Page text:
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Tom Lovell - THE LOST RAG DOLL -  LIMITED EDITION PRINT Published by the Greenwich Workshop


          THE LOST RAG DOLL
by Tom Lovell

$225.00

LIMITED EDITION PRINT
Limited Edition of: 1000
Image Size: 27 1/2"w x 18 3/8"h.
Published: July 1989


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When gold was discovered in 1849, thousands of people, mostly single men eager to make a quick fortune, journeyed the Oregon Trail west to California. Before the Gold Rush, from 1845 to 1849, the travelers were mostly families seeking more fertile farmland and a better way of life. They were few in number and consequently not much of a threat to the Cheyenne and other Indians who roamed the plains. For a brief time, white settlers and the Indians lived in relative peace.

This imaginary, but plausible story of "The Lost Rag Doll" takes place during these fleeting, peaceful years. Independence Rock in the background sets the scene - the Oregon Trail along the Sweetwater River in what is today southwest Wyoming. Fresh wheel tracks suggest the recent passing of a wagon train. A Cheyenne scout, a faint smile upon his lips, has found the rag doll that a little girl on the wagon train has left behind. Perhaps he will bring it back to his own daughter, who will cherish it and keep alongside the wooden dolls she made herself.


Tom Lovell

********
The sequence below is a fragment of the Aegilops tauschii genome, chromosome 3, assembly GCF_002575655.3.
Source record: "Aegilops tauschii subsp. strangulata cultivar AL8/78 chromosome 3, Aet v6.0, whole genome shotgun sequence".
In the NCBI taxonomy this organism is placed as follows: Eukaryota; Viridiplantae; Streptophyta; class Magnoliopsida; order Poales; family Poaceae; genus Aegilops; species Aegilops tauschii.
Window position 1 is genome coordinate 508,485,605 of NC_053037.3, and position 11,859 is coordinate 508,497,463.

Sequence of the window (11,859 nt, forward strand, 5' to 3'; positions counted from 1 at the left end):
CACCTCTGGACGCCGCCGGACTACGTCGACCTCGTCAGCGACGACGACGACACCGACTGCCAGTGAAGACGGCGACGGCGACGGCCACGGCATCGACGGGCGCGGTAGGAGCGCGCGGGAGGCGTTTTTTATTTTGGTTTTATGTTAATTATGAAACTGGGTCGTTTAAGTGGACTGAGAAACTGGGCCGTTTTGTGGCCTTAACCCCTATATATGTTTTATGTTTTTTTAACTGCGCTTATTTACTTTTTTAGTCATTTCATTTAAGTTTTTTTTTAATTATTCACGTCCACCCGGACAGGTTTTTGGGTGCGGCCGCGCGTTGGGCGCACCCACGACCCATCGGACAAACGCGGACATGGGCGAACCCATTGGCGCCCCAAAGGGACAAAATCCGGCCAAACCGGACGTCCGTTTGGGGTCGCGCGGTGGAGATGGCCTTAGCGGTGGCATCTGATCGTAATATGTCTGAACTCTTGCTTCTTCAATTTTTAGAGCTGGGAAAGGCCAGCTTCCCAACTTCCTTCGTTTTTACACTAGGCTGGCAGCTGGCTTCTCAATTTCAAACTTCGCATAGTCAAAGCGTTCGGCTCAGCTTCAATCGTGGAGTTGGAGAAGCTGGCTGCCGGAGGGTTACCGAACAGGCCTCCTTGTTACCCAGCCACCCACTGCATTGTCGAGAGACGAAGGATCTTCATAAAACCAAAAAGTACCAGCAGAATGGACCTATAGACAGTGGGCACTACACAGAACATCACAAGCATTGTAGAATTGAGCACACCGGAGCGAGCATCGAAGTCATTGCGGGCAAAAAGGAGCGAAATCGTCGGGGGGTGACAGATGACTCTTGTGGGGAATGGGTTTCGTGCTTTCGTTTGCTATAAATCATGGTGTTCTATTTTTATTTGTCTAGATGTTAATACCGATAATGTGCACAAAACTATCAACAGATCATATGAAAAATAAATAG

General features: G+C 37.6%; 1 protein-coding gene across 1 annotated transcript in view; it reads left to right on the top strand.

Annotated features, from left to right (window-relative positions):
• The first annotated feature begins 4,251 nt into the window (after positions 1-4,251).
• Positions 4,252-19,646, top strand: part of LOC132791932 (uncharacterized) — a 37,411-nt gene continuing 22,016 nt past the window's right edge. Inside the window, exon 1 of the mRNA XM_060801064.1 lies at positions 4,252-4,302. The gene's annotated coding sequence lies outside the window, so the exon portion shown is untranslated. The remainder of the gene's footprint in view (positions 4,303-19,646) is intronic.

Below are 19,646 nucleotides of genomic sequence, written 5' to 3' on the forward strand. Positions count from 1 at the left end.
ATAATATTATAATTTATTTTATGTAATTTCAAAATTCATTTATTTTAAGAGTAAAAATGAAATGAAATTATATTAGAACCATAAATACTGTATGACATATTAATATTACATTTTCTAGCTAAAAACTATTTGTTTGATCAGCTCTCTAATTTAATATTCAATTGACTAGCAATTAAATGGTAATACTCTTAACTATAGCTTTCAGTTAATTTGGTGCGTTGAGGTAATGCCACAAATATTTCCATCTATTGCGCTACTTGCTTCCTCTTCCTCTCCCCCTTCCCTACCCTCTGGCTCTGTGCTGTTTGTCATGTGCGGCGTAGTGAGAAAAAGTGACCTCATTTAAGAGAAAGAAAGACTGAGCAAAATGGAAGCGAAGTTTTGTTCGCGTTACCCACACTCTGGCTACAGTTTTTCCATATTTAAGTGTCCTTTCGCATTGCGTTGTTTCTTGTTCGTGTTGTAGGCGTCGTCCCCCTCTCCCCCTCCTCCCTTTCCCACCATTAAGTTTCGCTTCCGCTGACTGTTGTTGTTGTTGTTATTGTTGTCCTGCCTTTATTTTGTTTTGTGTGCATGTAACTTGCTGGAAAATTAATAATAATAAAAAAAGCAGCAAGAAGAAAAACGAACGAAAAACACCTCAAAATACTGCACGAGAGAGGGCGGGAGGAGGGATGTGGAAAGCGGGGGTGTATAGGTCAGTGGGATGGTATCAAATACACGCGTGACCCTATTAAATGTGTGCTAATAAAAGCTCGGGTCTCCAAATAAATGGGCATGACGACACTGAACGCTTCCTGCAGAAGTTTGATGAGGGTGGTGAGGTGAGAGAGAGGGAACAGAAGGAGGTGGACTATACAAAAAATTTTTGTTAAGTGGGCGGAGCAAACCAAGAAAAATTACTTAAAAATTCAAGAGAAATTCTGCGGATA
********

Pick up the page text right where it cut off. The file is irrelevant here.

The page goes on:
1909 - 1997 A Native American finding a Raggedy Ann doll on a lonely western road. A man teaching his blonde, gingham-dressed, settler wife how to shoot a rifle. A trio of Indians warming their hands over the chimney of a snow-buried cabin in an otherwise empty landscape. These are just three of the stories told through the art of Tom Lovell, considered by his peers one of the deans of Western art. But that’s not all. He was equally famous for his exciting and thought- provoking illustrations for such magazines as Life, The Saturday Evening Post and National Geographic—as well as his stirring images of sweeping Civil War battles which were considered so definitive that they were telecast as part of the famous Public Television documentary on the conflict and published in the accompanying best-selling book. Lovell was the first artist to win the National Academy of Western Art’s highest honor, the Prix de West, twice. He was elected to the Society of Illustrators Hall of Fame in 1974 and eventually named a Hall of Fame Laureate. In 1992, he was honored by both the National Academy of Western Art and the National Cowboy Hall of Fame with a Lifetime Achievement Award and a prestigious one-man retrospective show. He has left a lifetime of work that will influence, impress and instill emotion for years to come.

 

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